Metrics: What Do You Want Your Audience to Learn?

August 3, 2020

Over the last several weeks I have discussed the importance of metrics in terms of the sustainability, relevance and impact of an organization. I explored the importance of creating a culture where data is a driving force, building an employee base that is curious and uses data to ask more and better questions. Today I would like to focus on what I believe has been a major issue in leveraging data to make a case—a poor presentation of the metrics.

Data is just a set of numbers until we take the time to analyze it and decipher what it is actually telling us. And how we present the analyzed data matters almost as much as the data itself. How many of us have received decks of PowerPoint slides filled with grids with absolutely no analysis? Slides where we have to use a magnifying glass to be able read them? A mass of numbers in a chart is not information. It is just a set of numbers. And until we take the time to sit with them, contextualize them in terms of trends or projections, ask follow-up questions and turn the data into usable information, they are mostly meaningless.

A presentation of data needs to be organized to tell a specific story to the intended audience. It needs to be sequenced to ensure that it has, like every good story, a beginning, a middle and an end. It needs to have an arc—laying the foundation and highlighting what you want the audience to remember.

Presentations that start in the middle of the story, seem to be random in how the data is laid out, and fail to lead the audience through the process and learning are rarely successful. I have observed many people work for long hours on a presentation only to miss the mark because they did not think through the process of telling the story.

There are a few things that I look for when reviewing a metrics presentation:

  • LAY OUT THE PRESENTATION FLOW BEFORE YOU START TO BUILD THE PRESENTATION: Take time before building the presentation to lay out the key elements.
  • WHY: Remember, most of the time the audience does not have the background information that you have. When preparing the presentation ask yourself, what does the audience need to know first in order for this presentation to be meaningful? Consider the foundational slides that should be put in place, such as the rationale for the presentation, historical context, reason for digging deep into a certain subject, why the story they are about to tell matters to corporate or programmatic health.
  • WHAT: Next ask yourself, what are the salient points you want the audience to walk away having heard? Why do those points matter?
  • HOW: Next ask yourself what is the most effective way to present the information? Charts, graphs, short notes and narrative—a combination of the above? What kind of graph matters? A crowded graph that has way too much information on it loses even the most curious reader. If you are trying to show trends, then bar graphs are most likely the best choice. If you are trying to show % of the whole, then pie charts are a good choice.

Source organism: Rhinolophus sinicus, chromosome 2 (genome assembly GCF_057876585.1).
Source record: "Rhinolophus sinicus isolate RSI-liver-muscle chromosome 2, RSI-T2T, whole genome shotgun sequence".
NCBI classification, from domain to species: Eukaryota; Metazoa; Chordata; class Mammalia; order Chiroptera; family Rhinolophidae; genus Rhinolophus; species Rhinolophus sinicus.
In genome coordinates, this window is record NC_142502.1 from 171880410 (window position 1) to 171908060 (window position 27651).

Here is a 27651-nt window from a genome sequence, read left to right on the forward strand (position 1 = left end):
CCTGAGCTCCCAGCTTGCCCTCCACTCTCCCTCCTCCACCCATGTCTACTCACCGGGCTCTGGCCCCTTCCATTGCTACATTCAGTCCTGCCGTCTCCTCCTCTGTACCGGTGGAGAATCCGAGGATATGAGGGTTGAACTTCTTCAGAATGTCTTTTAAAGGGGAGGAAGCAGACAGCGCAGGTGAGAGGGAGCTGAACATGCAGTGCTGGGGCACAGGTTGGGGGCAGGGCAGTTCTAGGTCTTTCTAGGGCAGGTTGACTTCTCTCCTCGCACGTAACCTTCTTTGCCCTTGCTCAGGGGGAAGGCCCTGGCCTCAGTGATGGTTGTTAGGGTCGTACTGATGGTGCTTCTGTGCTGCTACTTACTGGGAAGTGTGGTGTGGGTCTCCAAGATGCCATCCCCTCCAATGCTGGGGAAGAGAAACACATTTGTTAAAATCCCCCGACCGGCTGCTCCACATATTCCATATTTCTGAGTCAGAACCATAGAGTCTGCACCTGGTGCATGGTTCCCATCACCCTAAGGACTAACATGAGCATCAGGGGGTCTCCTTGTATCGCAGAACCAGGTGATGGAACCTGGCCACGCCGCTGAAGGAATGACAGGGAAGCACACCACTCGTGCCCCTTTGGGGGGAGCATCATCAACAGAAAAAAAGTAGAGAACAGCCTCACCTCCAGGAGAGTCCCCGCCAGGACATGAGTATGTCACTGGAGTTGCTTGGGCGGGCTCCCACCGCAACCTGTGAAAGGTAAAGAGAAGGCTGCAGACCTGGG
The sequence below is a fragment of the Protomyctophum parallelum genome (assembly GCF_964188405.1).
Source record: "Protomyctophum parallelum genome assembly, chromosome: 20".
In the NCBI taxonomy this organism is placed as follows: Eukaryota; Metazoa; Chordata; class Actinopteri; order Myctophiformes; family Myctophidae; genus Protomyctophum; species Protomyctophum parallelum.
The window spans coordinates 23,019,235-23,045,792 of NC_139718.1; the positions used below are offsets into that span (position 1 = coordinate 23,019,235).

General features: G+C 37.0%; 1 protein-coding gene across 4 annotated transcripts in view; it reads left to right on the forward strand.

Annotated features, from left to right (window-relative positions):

• WHEN: Is there a framework that you used to organize the data? If so, make that framework clear and sequence the slides accordingly--leading the audience through your thinking process, your framework.
  • THINK ABOUT THE SLIDE TITLE: Make sure that the title makes it clear what the data is about…“Year Over Year Trends in Company Growth” or “Second -Quarter Revenue and Year End Projections.” Think about what you want the reader to know as they start to review the data.
  • ADD UP THE NUMBERS: While this seems obvious, don’t make the reader add numbers. I cannot count the number of times I have reviewed data presentations only to have to add up numbers in columns. When this happens, I usually conclude that the individual presenting has not done the important analytics and is simply presenting numbers.
  • CONTEXTUALIZE THE DATA: Point in time data can certainly be important, but it is usually more impactful if it is contextualized by either trend data, comparison data or projections. For example, while it is important to know the number of women who work for a company, it is not helpful unless we know, for example, how that number compares to industry standards, or the company’s own history of employing women. And, in both cases, it’s important to know the proportion of women employed, compared to men.
  • HIGHLIGHT THE SALIENT POINTS: When reviewing a presentation, the reader should easily understand what is important. Notes, arrows, use of larger and different colored fonts all contribute to the telling of the story of what is important.

These are just a few of the important lessons I have learned along the way in presenting information. As always I welcome your thoughts!